Any investor who has bet big on the Canadian stock market has something to cheer about these days. From energy stocks and gold miners, to fertilizer producers and financials, the S&P/TSX composite index has been firing on all cylinders, walloping the U.S. benchmark index over the past 10 years.
But is it time to diversify across the border? Jim O'Shaughnessy, chairman and chief executive officer of O'Shaughnessy Asset Management, based in Stamford, Conn., believes it is.
"Canada had one of those rare occurrences where everything was working at the same time," he said. "But when things work perfectly over a long period, you should thank your lucky stars and at least consider that that might not reoccur over the next 10 years."
It is an interesting point, given that Canadians on average have about 70 per cent of their equity portfolios exposed to Canadian stocks, even though the country's stock market represents just 4 per cent of the global equity universe.
As a quantitative money manager, Mr. O'Shaughnessy often delves into historical patterns to find today's opportunities. He wrote the bestselling book What Works On Wall Street. Two of his mutual funds - the RBC O'Shaughnessy U.S. Growth Fund II and the RBC O'Shaughnessy All-Canadian Equity Fund - received Lipper awards this month for their performance in 2010.
While Mr. O'Shaughnessy doesn't see problems ahead for Canada, or for resource-based stocks in particular, he believes there might be better opportunities in other markets - particularly in the United States.
While U.S. unemployment is stuck at its highest level in a generation and the housing market remains weak, Mr. O'Shaughnessy believes the market's upside potential outweighs these issues. His research concludes that the third year following a stock market calamity is always rewarding for investors - and with the third year of the current recovery just one month away, this one is unlikely to be an exception given the current pace of earnings growth.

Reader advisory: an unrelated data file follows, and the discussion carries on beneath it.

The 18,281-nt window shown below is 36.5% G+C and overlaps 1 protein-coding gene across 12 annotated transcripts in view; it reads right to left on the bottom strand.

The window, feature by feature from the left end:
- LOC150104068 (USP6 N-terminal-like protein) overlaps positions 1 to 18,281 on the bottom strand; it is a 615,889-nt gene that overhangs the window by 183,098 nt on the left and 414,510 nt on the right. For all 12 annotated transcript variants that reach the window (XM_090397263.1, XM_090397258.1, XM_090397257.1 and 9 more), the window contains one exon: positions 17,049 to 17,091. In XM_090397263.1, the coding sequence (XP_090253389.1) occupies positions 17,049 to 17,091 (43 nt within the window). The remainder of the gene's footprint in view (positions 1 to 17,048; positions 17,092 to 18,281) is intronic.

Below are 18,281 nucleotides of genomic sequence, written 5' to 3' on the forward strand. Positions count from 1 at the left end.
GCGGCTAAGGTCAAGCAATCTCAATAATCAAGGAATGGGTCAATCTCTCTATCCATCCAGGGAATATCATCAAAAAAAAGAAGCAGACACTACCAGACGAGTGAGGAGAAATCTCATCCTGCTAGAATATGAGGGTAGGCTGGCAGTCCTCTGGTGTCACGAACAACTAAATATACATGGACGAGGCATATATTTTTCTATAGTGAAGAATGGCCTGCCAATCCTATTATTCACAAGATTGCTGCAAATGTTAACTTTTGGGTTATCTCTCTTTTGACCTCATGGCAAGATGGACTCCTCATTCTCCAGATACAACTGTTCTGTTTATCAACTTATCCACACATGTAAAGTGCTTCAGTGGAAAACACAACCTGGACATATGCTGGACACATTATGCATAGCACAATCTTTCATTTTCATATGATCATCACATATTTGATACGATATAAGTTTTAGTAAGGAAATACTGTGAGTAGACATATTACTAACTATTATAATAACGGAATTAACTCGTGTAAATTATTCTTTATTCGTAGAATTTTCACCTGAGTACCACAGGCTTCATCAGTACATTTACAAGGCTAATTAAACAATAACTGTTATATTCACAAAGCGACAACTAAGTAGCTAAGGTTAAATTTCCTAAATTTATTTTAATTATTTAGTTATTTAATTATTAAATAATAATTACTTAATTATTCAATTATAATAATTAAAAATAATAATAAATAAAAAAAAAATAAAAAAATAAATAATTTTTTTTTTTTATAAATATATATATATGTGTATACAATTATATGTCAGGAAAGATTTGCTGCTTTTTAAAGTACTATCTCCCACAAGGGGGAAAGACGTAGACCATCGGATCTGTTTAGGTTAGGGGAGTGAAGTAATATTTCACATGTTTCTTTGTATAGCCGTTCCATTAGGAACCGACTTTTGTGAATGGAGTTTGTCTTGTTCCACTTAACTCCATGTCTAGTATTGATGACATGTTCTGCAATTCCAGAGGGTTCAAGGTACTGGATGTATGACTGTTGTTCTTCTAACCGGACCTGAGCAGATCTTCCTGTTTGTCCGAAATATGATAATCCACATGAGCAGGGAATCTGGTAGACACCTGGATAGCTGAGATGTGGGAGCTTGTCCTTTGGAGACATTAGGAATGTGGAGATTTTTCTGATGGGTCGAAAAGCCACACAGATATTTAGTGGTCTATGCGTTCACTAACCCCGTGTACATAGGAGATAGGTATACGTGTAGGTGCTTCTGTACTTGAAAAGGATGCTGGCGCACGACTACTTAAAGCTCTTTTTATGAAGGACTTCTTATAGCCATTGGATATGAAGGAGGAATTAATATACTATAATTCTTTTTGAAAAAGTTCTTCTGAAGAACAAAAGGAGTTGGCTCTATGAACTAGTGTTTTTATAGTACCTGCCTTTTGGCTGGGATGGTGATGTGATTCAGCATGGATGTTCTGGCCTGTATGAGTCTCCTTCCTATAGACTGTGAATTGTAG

"Corporate profits in the United States are actually quite good, but they're priced differently," he said.
In 2006, the first time the Dow Jones industrial average rose above 12,000, it traded at about 23 times earnings. Now, after moving above 12,000 again, it trades at just 14 to 15 times earnings. This suggests that the market is cautious about profit growth, and that stocks are relatively cheap.
While smaller-capitalization, higher-risk stocks outperformed in the first two years of the stock market's recovery, Mr. O'Shaughnessy believes this year will be rewarding for so-called market leaders - stocks that have larger-than-average market caps, sales that are 50 per cent greater than average, and higher-than-average cash flows. To find the best deals, he hones in on stocks with the highest shareholder yield, which is a combination of dividend yield and share buybacks.
He declines to mention names, but among the top holdings of his O'Shaughnessy All Cap Core fund are Verizon Communications Inc., Travelers Cos. Inc., Intel Corp., McDonald's Corp. and AT&T Inc. - which have dividend yields ranging between 2.5 and 6.2 per cent.
Mr. O'Shaughnessy argues that the market isn't paying enough attention to the enormous amount of cash that companies are sitting on. This cash could give stock prices an additional boost.
"Going forward, something has to give," he said. "Companies either have to spend that cash by buying other companies. Or, they have to return it to shareholders in the form of higher dividends or buying back their own shares."
He expects companies will move this cash into all three areas over the next 12 to 24 months, creating a domino effect of wider corporate spending. His quantitative models suggest that technology companies could be well-poised to benefit from this trend - but he remains diversified among U.S. stocks.
"The United States has been a dirty word for investors up here for the last little while," he said. "Given the carnage, the reversion to the mean is going to be very nice for the U.S."